Should Allowing A Massive Data Breach Be A Criminal Offense?

from the might-be-a-bit-extreme dept

Following some massive data leaks in the UK, some politicians there are considering a plan to make it a criminal offense to “recklessly or repeatedly mishandle personal information.” Contrast this to the US, where courts have noted that there can be no finding of negligence if the data leak is never found to have been used by identity thieves (even if exposing the data was done through negligence or recklessness). Of course, this is a fine balancing act. Certainly, one of the biggest problems leading to these data leaks is that the companies that leak data generally just get wrist slaps as punishment — meaning that it’s more cost effective to be weak in security than to properly protect it. Adding the potential of criminal charges could increase the cost enough that people take security of private info a lot more seriously. On the flipside, however, it could also cause other problems. No matter what, some ingenious criminal somewhere will figure out how to get access to a dataset or some unimaginable combination of events will occur to lead to lost data — and it seems unfair to throw someone in jail for that. If anything, it may scare off some very smart folks from taking jobs securing that kind of data, as the personal liability might become too high. In the end, making the punishment for companies screwing up makes sense, but potentially putting individuals in jail without it being clear and egregious acts of negligence seems like a bad idea.

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Comments on “Should Allowing A Massive Data Breach Be A Criminal Offense?”

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21 Comments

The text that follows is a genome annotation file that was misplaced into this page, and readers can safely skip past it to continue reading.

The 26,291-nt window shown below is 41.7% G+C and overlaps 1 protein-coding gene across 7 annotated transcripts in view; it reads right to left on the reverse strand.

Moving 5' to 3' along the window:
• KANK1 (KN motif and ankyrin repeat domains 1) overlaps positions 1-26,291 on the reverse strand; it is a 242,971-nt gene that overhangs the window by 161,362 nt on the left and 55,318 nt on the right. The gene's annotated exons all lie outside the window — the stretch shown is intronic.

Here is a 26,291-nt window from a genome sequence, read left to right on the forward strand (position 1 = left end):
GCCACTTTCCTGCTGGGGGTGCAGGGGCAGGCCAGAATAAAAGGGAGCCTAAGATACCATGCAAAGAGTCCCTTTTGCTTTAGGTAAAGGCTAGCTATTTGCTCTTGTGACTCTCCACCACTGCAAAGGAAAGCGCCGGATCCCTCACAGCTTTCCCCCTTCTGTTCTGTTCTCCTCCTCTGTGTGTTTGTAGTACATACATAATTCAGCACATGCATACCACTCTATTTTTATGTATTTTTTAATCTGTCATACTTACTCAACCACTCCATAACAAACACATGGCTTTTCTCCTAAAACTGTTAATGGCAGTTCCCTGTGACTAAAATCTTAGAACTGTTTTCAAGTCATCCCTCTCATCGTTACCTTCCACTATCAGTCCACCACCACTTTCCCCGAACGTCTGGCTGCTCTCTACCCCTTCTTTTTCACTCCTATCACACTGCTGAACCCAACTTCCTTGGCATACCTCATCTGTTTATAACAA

James Riley, Jr. (profile) says:

Not a good idea...

I don’t think it’s a good idea to tack on criminal charges to something like this, because here’s what would happen: the government would do what it always does and start regulating “how” secure systems need to be, setting a low bar for companies, allowing them to skirt around this further. Those that can’t afford it would face closure/bankruptcy.

ehrichweiss says:

Re: Not a good idea...

You think this is bad because…??

Any company handling private information is already going to have the cashflow to afford to hire a security tech and purchase a few licenses for some encryption software. If they don’t, they don’t need to be in the business.

Health-related companies are already bound by HIPAA and that can be something as small as a single doctor, one-person billing agency, etc. but they all have to comply fully with HIPAA or face the same issues you describe.

The thing is, if they hire an incompetent security tech, they can pass off the blame onto the tech and then the tech has to deal with all the criminal/civil charges. If they simply neglected to hire a tech then they deserve the harshest punishment allowed(Balls, meet Mr. Vise).

Jack Sombra says:

Simple